O'Donohue was the second firefighter to respond to the fire. He said the call for a structure fire on Maverick and Destiny Way came in around 7:35 a.m. As soon as he ran out of the district's administration building door, he spotted a thick column of black smoke rising in the air about a mile away.

    "When I arrived I thought the whole house was involved," he said. "People were yelling to me that there was someone in the house. I thought we were going to have to do a body recovery."

    O'Donohue started to do a quick run around the building to determine how bad the fire was, how he would get in and where the firefighters would attack the fire once the fire trucks arrived. As he came around the back corner of the house he spotted the two men outside the window and he could barely see the woman and Davies inside. The bedroom was the only room in the house that wasn't on fire, he said.



    The orange glow of fire

    O'Donohue called for firefighters to meet him at the back corner of the house for an immediate rescue and then, dressed in his turnout gear and without an oxygen bottle, he dived in the window.

    "I knew we only had seconds get both of them out," he said. "The fire hadn't broken into the room yet but I could see it licking around the top of the door. I thought we were going to have two patients."

    Once inside, the smoke was so thick that O'Donohue and Davies could hardly see. They broke out a second window near a bed that was in a better position for them to lower the woman out of the home.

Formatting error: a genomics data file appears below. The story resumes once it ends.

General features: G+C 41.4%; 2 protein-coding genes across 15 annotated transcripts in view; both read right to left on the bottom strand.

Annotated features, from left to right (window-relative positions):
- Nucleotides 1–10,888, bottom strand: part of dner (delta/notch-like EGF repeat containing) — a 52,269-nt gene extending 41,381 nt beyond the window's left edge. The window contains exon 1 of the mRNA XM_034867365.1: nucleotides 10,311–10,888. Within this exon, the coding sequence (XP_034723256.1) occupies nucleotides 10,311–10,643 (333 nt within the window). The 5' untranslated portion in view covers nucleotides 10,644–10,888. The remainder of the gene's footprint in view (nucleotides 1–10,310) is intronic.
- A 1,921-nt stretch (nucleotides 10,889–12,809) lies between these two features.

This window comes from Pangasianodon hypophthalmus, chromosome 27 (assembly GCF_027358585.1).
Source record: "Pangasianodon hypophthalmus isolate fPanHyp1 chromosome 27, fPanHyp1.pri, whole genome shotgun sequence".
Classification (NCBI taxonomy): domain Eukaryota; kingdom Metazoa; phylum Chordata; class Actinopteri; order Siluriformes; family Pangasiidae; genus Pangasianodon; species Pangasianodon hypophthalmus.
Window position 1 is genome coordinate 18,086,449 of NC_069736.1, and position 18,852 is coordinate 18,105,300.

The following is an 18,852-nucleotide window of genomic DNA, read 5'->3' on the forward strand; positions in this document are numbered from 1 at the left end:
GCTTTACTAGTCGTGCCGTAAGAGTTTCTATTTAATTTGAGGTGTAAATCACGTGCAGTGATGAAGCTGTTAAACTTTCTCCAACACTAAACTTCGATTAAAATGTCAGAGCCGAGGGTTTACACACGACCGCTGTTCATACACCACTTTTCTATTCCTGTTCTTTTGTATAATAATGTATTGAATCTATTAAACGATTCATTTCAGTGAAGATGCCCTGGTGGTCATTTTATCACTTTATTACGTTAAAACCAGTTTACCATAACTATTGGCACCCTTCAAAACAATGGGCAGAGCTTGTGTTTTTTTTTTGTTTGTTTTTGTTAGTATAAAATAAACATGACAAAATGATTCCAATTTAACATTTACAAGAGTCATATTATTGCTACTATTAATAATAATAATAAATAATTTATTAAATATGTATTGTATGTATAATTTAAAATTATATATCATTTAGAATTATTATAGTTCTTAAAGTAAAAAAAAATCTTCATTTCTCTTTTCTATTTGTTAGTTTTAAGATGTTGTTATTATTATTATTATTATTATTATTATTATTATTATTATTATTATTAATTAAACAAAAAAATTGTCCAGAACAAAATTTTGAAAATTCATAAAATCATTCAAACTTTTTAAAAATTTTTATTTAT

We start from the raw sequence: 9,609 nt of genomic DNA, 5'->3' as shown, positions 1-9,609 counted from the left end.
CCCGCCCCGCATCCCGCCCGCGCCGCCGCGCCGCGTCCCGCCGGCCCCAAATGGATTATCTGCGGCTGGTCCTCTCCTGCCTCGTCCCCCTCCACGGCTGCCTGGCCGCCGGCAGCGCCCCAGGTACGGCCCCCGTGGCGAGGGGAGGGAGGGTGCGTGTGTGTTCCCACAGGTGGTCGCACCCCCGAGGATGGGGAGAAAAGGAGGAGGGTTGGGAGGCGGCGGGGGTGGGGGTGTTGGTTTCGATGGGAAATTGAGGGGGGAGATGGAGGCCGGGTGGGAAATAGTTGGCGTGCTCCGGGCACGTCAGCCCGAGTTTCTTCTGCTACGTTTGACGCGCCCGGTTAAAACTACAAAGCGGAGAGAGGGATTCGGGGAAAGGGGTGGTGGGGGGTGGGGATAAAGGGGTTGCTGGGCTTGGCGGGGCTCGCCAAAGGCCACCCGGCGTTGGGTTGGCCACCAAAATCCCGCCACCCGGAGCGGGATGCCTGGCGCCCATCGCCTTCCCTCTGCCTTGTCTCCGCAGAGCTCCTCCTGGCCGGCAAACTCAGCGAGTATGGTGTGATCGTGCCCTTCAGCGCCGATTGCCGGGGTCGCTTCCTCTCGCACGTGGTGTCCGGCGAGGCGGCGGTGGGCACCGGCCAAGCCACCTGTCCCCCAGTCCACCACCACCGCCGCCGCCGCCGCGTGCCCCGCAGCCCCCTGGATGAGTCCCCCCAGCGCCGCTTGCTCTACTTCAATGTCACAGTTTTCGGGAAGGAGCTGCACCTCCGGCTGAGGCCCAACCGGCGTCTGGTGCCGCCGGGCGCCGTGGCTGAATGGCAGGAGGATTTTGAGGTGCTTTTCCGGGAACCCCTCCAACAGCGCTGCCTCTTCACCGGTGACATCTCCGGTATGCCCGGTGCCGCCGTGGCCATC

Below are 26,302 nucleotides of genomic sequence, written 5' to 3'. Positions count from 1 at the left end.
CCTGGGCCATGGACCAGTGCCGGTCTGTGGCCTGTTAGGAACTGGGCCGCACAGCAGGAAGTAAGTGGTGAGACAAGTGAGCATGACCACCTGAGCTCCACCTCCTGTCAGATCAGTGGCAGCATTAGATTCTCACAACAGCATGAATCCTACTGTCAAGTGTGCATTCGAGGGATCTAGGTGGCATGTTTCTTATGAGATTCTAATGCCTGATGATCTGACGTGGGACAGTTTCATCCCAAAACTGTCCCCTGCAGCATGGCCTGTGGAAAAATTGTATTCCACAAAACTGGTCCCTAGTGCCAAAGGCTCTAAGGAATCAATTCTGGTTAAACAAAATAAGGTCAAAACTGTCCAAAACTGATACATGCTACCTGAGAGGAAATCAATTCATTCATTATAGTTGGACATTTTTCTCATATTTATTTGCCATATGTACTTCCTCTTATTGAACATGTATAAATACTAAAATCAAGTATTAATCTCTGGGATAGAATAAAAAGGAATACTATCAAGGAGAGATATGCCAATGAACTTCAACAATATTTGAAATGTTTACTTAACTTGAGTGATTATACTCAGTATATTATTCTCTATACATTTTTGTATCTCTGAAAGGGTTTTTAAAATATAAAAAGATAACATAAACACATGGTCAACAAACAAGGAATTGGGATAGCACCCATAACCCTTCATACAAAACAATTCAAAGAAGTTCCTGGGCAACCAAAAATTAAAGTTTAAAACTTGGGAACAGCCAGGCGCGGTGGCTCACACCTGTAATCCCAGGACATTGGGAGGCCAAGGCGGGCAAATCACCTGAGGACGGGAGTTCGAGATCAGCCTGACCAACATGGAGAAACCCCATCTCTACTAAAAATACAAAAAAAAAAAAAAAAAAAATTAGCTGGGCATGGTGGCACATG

As they struggled to move the woman across the room to the new window, Davies said he could see the orange glow of the fire under the door and flames starting to sneak in through the gap at the top of the door and crawl across the ceiling.

    O'Donohue noticed it too and with a mighty heave from both men they lifted the woman up and through the window, head-first down a ladder to Winn. He caught her and eased to the ground. Davies was right behind.

    "I felt kind of bad because we just kind of tossed her out the window head-first, but it was the only thing we could do," Davies said.

    As he left the room he could see that the flames had spread about halfway across the ceiling. O'Donohue had barely cleared the window on the way out when the room flashed over and flames shot out the window.

    A flashover is where the heat and flames from a fire get so hot that everything in the room suddenly catches fire.

    "Flames rolled through the top half the window," Bissonette said.

    According to call logs, it took about seven minutes from the time the call reached dispatch to when the men finally got the woman out of the house.

    "It seemed like an eternity," Bissonette said.

    "We strongly discourage people from doing something like this," O'Donohue said. "But without help from these men, that woman would have been dead. It was an amazing rescue.

    "I don't use this word often, but these men truly are heroes. Thirty seconds later and she would have been dead."



    Team effort

    "Please, don't call me a hero. You guys are the heroes," Davies said, referring to O'Donohue and his firefighters.

    "It was a team effort. I couldn't have done it without him and he couldn't have done it without me," Davies said.

    The woman and O'Donohue were transported to the hospital for smoke inhalation. He said the woman was coherent and talking when she was loaded into the ambulance.